Phil Stevens

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since Aug 07, 2015
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chicken duck homestead cooking trees wood heat woodworking
Ashhurst New Zealand
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Recent posts by Phil Stevens

I make small batches of biochar in my wood fire in stainless steel steam table pans. Sometimes I fill one with shells, crushed limestone or bones instead of wood chips and nut shells. The temperature inside my fire is around 600 C when it's got a lot of coals in there, so that will definitely calcine the feedstock and I get decent quicklime or bone char as an end product.
5 days ago
Can you get your hands on some hessian (jute) fabric? I plan to start making bags out of this stuff and filling them with biochar for sediment traps which will also grab soluble nutrient loads from waterways.
3 weeks ago
I use cabbage tree (Cordyline australis) leaves. They are amazing. Newsprint, especially if it's got a bit of grease on it, is also reliable but has the ash problem if you use a lot of it.. If you have some fatwood (pitch pine, ocote) and can make thin kindling from that it will not only light easily but also burn hot for long enough that you can get some larger diameter fuel in the mix.
3 weeks ago
Looks like Lamiaceae, mint tribe. Could be a basil...gotu kola?
3 weeks ago
That doesn't look like it's designed to sample hot flue gases. It's an ambient CO detector which would be worthwhile if you were heating an indoor space with a RMH and you wanted to assure yourself that it wasn't leaking or backdrafting.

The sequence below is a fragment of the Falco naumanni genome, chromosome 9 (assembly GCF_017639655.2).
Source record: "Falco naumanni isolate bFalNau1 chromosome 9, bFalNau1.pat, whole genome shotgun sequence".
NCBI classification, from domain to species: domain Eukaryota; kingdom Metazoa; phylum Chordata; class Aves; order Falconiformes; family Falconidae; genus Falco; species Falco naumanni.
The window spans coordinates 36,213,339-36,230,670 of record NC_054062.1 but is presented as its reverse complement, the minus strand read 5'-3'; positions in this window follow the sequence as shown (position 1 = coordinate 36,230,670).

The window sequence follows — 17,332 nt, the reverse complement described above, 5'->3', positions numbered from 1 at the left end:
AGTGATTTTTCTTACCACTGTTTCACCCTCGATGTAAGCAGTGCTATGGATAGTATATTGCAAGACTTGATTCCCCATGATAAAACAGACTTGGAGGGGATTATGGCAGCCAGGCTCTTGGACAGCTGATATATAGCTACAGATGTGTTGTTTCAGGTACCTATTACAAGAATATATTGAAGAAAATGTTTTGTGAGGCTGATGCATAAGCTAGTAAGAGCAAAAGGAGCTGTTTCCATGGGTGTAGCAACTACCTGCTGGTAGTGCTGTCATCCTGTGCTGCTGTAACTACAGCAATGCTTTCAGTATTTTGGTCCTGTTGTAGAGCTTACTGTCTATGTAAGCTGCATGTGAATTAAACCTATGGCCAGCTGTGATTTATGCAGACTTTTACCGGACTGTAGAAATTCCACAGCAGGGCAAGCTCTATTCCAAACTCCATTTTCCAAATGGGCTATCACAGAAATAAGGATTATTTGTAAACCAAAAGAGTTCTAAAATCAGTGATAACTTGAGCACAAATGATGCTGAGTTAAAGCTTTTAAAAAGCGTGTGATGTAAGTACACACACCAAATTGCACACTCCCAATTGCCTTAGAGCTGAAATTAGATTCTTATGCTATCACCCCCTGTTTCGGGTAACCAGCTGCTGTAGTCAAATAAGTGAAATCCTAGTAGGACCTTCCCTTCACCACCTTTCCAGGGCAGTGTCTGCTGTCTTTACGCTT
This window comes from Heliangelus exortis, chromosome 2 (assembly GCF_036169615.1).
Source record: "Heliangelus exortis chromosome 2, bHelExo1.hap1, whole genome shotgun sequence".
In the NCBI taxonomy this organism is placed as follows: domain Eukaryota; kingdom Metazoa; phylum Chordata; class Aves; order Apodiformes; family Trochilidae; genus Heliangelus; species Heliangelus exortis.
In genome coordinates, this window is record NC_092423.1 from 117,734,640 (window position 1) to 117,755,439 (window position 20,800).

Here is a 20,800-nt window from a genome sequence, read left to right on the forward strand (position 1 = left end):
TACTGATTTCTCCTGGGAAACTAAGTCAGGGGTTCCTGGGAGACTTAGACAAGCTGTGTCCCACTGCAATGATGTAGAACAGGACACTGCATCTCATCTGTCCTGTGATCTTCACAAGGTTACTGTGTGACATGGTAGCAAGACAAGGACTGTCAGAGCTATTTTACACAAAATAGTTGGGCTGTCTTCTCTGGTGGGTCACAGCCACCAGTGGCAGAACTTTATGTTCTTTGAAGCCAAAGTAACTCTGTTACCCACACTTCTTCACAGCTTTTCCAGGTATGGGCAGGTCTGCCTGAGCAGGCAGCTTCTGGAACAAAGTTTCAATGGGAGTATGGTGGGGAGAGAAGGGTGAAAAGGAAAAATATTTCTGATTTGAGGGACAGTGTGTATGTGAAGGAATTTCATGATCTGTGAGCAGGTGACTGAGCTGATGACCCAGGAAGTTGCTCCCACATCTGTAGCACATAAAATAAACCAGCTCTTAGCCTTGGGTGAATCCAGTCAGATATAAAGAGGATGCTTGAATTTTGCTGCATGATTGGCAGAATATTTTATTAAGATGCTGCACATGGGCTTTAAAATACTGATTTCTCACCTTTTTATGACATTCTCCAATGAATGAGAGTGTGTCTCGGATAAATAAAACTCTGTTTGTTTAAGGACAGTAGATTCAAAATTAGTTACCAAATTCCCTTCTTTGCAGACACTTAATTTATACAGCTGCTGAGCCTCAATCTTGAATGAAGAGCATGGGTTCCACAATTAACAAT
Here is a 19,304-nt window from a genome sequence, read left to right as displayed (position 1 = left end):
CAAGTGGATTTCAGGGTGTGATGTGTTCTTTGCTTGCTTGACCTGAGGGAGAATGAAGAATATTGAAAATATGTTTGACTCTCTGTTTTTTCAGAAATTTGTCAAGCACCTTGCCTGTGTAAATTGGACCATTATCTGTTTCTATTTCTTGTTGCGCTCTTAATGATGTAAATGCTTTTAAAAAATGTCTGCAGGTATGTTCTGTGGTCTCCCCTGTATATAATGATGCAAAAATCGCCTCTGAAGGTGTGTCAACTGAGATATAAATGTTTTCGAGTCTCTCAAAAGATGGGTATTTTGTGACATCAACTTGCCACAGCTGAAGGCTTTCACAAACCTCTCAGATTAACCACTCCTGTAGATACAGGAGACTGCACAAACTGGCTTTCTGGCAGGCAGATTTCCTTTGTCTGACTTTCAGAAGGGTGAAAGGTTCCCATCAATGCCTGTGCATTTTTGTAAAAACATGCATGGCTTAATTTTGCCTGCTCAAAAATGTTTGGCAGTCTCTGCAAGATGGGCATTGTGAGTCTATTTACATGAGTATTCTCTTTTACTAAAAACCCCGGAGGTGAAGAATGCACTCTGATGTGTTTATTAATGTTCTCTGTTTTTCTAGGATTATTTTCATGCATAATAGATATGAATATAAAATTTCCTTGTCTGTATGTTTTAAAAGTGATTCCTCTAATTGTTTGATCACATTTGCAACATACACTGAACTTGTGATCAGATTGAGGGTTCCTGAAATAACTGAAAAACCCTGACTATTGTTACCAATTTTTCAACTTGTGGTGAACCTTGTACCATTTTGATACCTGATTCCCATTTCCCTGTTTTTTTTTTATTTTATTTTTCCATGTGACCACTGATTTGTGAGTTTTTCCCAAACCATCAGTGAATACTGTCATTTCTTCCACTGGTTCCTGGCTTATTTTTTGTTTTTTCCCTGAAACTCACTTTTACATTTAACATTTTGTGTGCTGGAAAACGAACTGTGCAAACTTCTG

Peter van den Berg would be the definitive authority on what sort of analyser is worth getting.
3 weeks ago
Yes, it sounds like thermal gradients did it in. You need to use something more robust than terra cotta. The stone you used was probably intended to go in a convection oven where it would heat more or less evenly, not atop a combustion tunnel with 1500 C gases hitting in a small area.

Firebrick splits are the go-to for pizza ovens, and cast refractory "stones" are another option.
3 weeks ago
Dane. the temperature required to "reactivate" plaster is quite low. I've done it at about 150C on top of the wood fire. All you need to do is drive off the water, and this works for stale plaster that has been sitting in an open bag in humid conditions as well.

However, it is a great soil amendment for increasing Ca without raising pH. Go nuts with it.
4 weeks ago
The most common type of woodburner in NZ is a steel box with fireboard inserts and controlled air intake. If you did a survey on all the homes heated with wood in this country, you'd find a lot of old Kent fires and similar. Clean air regulations introduced since 2000 now limit wetbacks and slow-burning designs in urban areas, but on sections over 2 hectares in rural areas there are no restrictions.

I've lived here since 2005 and have never seen or heard of a "double burn tile fire."
1 month ago
Thanks for the thoughts. I have a couple of pilot sites in mind and a mate of mine had all the pine on his farm cut down last year, so things are about to click. As Kola Redhawk says, this is a politically opportune moment to get the local and regional councils looking at a biochar solution, as the central govt is reviewing the freshwater standards and is likely to tighten them considerably (the last one relaxed them so much that they are more or less a joke). So funding might be easier to get.
1 month ago